The Role of Educators in Preventing and Responding to Child Abuse and Neglect  (2003) (PDF)
A manual for teachers, school counselors, school social workers, school nurses, special education professionals, administrators, and other school personnel. Focuses on skills and programs that help educators recognize and report child maltreatment to prevent abuse and neglect from occurring, continuing, or recurring.
Speak Up Be Safe 
A new school-based child abuse prevention education program (formerly Good Touch Bad Touch) that focuses on child safety. The program is research based, and culturally and developmentally appropriate.
"Connects child welfare and related professionals to comprehensive information and resources to help protect children and strengthen families.”
List of parenting tip sheets.
Help for Professionals 
Offers access to the National Child Abuse Hotline for professionals working with children who are being abused. Trained professional counselors are available 24/7, with communication in 140 languages through translators. All calls are anonymous and toll-free: 1-800-4-A-CHILD (1-800-422-4453). Callers can discuss signs and symptoms of abuse, get help on deciding a course of action to take when abuse is suspected, learn what to expect when reporting child abuse, and access contact information for local reporting agencies.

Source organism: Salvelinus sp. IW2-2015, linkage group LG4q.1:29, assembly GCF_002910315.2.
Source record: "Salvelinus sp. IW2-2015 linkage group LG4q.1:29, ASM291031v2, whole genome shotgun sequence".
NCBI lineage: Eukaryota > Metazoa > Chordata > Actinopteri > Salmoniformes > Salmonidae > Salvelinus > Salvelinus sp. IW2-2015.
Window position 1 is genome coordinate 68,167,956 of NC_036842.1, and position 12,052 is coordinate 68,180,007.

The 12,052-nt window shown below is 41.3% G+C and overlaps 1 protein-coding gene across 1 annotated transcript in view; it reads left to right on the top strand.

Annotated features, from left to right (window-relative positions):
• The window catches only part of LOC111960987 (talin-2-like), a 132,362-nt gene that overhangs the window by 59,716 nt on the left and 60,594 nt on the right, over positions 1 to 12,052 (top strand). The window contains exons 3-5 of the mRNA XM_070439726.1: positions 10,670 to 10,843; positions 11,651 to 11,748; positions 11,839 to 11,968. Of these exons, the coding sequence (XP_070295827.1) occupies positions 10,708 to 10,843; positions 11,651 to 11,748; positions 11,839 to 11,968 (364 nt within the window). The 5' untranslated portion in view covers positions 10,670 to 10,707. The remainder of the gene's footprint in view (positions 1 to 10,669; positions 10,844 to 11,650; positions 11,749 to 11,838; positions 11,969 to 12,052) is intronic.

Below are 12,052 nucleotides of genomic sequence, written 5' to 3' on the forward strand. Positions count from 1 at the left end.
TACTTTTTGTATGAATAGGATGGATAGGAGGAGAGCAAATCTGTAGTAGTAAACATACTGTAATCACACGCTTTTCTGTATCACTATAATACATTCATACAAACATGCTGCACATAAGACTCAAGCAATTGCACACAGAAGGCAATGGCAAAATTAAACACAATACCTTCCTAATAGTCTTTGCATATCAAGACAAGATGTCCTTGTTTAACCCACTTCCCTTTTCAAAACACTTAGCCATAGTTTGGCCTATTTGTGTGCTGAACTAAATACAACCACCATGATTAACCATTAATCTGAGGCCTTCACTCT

Child Physical and Sexual Abuse: Guidelines for Treatment  (2004) (PDF)
Provides guidelines developed by a national advisory committee of clinicians, researchers, educators, and administrators on evidence-based practices for treating children who are survivors of physical and sexual abuse. Includes a discussion of child-focused, parent-child, and family interventions; addresses treatments for offenders. Treatment of offenders is also addressed.
Emotional Child Abuse Fact Sheet  (PDF)
Defines emotional child abuse; discusses how it is identified, why it happens, and its consequences; describes potential perpetrators, victim assistance measures, and prevention efforts.
Preventing Child Emotional Abuse 
Defines emotional abuse. Discusses PCA America’s work on advocating for raising public awareness; increasing the availability of mental health services; and promoting research, training, and public education on the topic. Presents statistics on the consequences.